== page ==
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#181899 11/07/08 09:42 AM
Joined: Jan 2006
Posts: 38
V
venture Offline OP
Member
I may go to Mexico on a job and need to speak spanish. I know some spanish, but is there a place that would have electrical terms I could study? Thanks for any help.

Joined: Dec 2000
Posts: 4,289
Member
A visit to any Home Depot store in the San Diego area is bound to have the signs printed in both Spanish and English.

Most of the labeling that accompanies the materials are bilingual, too.

Joined: Jul 2004
Posts: 9,689
Likes: 10
G
Member
The real trick is to work with some bi-lingual electricians and get what the common "trade" language is for things.
I have done this quite a bit on the "concreto" side of the business (in my projects around the house) and I function quite well with those guys.
The problem you may have in Mexico will be that you could run into people who speak zero english ... unless they worked here and went home because that was where el trabajos were


Greg Fretwell
Joined: Jan 2005
Posts: 5,316
Cat Servant
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I'll tell you one thing ..... BE CAREFULL

In English, we turn something of by opening the circuit.

In Spanish, they turn something ON by "opening" it.

We 'turn on' the light. They 'open' the light.

Joined: Oct 2006
Posts: 745
E
Member
Originally Posted by venture
I may go to Mexico on a job and need to speak spanish. I know some spanish, but is there a place that would have electrical terms I could study? Thanks for any help.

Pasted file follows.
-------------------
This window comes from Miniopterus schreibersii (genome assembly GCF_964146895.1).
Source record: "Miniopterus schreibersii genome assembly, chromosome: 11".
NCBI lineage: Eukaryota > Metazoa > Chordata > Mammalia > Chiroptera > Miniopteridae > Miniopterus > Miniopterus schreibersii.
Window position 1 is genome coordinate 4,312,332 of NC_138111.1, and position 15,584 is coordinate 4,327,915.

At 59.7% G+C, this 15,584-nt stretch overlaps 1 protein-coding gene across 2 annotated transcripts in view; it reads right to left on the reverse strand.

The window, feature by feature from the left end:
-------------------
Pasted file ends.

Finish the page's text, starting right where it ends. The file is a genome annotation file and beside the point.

Man, you live in Southern California and you aren't already fluent? How do you manage to order fast food? Maybe you will get lucky and find that their job sites are overrun by English-speaking tradesmen.

Sorry for the jab, but you do have a legitimate question and I feel for you. My suggestion would be to befriend someone in the trade who actually does speak Spanish and see if they can get you going with a jump start. Best wishes, amigo.


---Ed---

"But the guy at Home Depot said it would work."
Joined: Oct 2002
Posts: 482
Z
Member
Oddly enough, I have yet to run into a Spanish-as-a-first-language electrician here in Southern Cali. I picked up most of my Spanish from masons, rockers, laborers, etc.

This means that, although I have very little Spanish to help in the electrical trade, I can however get kicked out of any Spanish speaking church in the world smile

I'm sure that if you take a class on Spanish, with a human instructor, you can inquire as to the specifics related to the electrical trade and the "way of things". I bet if you present specific questions, a competent instructor will find out what you need to know.

Good Luck!

Joined: Jul 2004
Posts: 9,689
Likes: 10
G
Member
Around here a spanish speaking electrician will usually be Cuban. They have a subtly different dialect than Mexicans and most speak fluent english since they grew up in the US as a general rule ... even if it was Miami where the street signs are in espanol.


Greg Fretwell
Joined: Aug 2006
Posts: 81
A
Member
One interesting thing is that the language as spoken in Mexico does not (to the best of my knowledge) have different words for "electrician" versus "power company lineman". Both trades are referred to as "electricistas"; the distinction has to be determined from the context.

Joined: Jun 2007
Posts: 301
J
Member
Our community college offers spanish classes just for construction. Things like giving work direction and measurements etc....

They also have a general (everyday) spanish and a two year program.


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